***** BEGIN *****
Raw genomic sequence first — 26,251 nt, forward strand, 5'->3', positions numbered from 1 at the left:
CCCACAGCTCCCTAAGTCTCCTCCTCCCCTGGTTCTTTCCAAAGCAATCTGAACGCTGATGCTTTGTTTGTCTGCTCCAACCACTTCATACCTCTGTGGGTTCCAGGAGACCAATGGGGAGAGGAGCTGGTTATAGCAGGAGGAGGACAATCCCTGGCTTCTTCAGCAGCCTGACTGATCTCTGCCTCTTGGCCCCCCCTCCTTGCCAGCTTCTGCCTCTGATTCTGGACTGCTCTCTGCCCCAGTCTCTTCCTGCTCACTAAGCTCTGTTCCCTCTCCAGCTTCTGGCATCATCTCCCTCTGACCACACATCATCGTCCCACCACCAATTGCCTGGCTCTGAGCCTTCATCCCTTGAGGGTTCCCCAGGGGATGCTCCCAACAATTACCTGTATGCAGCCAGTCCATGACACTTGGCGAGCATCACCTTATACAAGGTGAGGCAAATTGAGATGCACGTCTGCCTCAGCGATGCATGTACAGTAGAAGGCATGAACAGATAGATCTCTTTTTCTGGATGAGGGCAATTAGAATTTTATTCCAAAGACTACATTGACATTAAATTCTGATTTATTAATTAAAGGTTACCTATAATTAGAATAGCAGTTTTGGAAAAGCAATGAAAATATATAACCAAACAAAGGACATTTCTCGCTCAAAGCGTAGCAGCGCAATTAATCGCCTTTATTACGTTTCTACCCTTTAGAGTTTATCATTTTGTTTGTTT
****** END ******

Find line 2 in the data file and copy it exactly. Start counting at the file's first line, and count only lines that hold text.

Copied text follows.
CCCACAGCTCCCTAAGTCTCCTCCTCCCCTGGTTCTTTCCAAAGCAATCTGAACGCTGATGCTTTGTTTGTCTGCTCCAACCACTTCATACCTCTGTGGGTTCCAGGAGACCAATGGGGAGAGGAGCTGGTTATAGCAGGAGGAGGACAATCCCTGGCTTCTTCAGCAGCCTGACTGATCTCTGCCTCTTGGCCCCCCCTCCTTGCCAGCTTCTGCCTCTGATTCTGGACTGCTCTCTGCCCCAGTCTCTTCCTGCTCACTAAGCTCTGTTCCCTCTCCAGCTTCTGGCATCATCTCCCTCTGACCACACATCATCGTCCCACCACCAATTGCCTGGCTCTGAGCCTTCATCCCTTGAGGGTTCCCCAGGGGATGCTCCCAACAATTACCTGTATGCAGCCAGTCCATGACACTTGGCGAGCATCACCTTATACAAGGTGAGGCAAATTGAGATGCACGTCTGCCTCAGCGATGCATGTACAGTAGAAGGCATGAACAGATAGATCTCTTTTTCTGGATGAGGGCAATTAGAATTTTATTCCAAAGACTACATTGACATTAAATTCTGATTTATTAATTAAAGGTTACCTATAATTAGAATAGCAGTTTTGGAAAAGCAATGAAAATATATAACCAAACAAAGGACATTTCTCGCTCAAAGCGTAGCAGCGCAATTAATCGCCTTTATTACGTTTCTACCCTTTAGAGTTTATCATTTTGTTTGTTT